If in the previous article we talked about the origin of the modern theory of computing and the first studies on artificial intelligence, something that would later mark the way to the arcade and videogames, along the next lines we will know the emergence of the so-called primitive consoles and some of the first games.
Back in the 50s with television fully implanted in American homes where about 90% had at least one television set, there was someone who began to consider the possibility of using those successful devices for other uses than simply receiving programs. Some of the first to do so was the Dumont Company in 1947. In that year they explored the idea of allowing viewers to play with their television sets. Two of its employees, Thomas Goldsmith and Estle Mann, were in charge of patenting a cathode ray tube that allowed viewers to fire missiles at a target, although it was never commercialized.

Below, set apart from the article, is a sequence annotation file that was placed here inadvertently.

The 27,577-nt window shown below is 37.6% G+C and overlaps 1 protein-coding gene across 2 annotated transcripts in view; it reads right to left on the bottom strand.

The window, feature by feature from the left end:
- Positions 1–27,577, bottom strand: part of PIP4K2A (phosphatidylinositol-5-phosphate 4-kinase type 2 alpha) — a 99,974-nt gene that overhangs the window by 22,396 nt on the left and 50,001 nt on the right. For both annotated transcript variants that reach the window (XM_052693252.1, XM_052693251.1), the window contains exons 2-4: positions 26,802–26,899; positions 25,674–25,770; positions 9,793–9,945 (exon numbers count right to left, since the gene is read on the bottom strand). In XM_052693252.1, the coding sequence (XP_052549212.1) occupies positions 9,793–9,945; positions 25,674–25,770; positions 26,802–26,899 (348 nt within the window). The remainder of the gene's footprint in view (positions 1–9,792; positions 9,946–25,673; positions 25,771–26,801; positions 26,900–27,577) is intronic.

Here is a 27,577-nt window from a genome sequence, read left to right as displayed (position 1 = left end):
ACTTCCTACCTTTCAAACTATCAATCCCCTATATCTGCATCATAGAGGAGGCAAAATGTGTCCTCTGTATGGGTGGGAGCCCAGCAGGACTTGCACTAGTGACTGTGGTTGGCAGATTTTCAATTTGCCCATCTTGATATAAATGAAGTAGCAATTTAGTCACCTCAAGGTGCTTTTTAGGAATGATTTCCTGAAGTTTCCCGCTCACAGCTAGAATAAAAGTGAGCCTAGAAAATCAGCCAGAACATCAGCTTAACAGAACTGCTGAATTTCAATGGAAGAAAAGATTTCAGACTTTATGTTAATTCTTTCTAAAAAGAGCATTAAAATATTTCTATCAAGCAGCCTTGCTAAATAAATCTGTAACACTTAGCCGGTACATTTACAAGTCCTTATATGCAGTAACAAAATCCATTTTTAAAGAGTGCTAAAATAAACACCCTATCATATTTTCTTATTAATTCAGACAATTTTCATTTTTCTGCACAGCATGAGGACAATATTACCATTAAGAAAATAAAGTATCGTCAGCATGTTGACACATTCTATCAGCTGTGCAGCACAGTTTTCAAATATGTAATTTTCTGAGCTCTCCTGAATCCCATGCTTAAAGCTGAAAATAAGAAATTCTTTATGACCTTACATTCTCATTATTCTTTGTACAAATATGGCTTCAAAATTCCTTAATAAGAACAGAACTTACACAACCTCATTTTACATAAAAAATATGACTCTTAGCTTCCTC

It was a few years later when Ralph Baer, German engineer and inventor known as the father of video games, considered going beyond the mere reception of images through television sets. An idea that did not develop immediately since it was not until 1972 when it introduced the first video game console in history, the Magnavox Odyssey.
But as we say that was in the 70s, a decade before they were still taking their steps towards a concept of video games that was yet to be defined, the closest thing to a videogame that had been seen at that time was the Nimrod by John Makepeace Bennett. It was the first computer built to run a video game. However, it was the American, William Higinbotham who, using a program to calculate trajectories and an oscilloscope, created the first video game that allowed the game between two people, the Tennis for Two. It was a table tennis simulator.
Later, Steve Russell, a student at the Massachusetts Institute of Technology, created the mythical Spacewar, through the use of vector graphics. In this game, two players controlled the direction and speed of two spacecraft that fought each other. In addition, he was the first to reap some success especially within the university environment.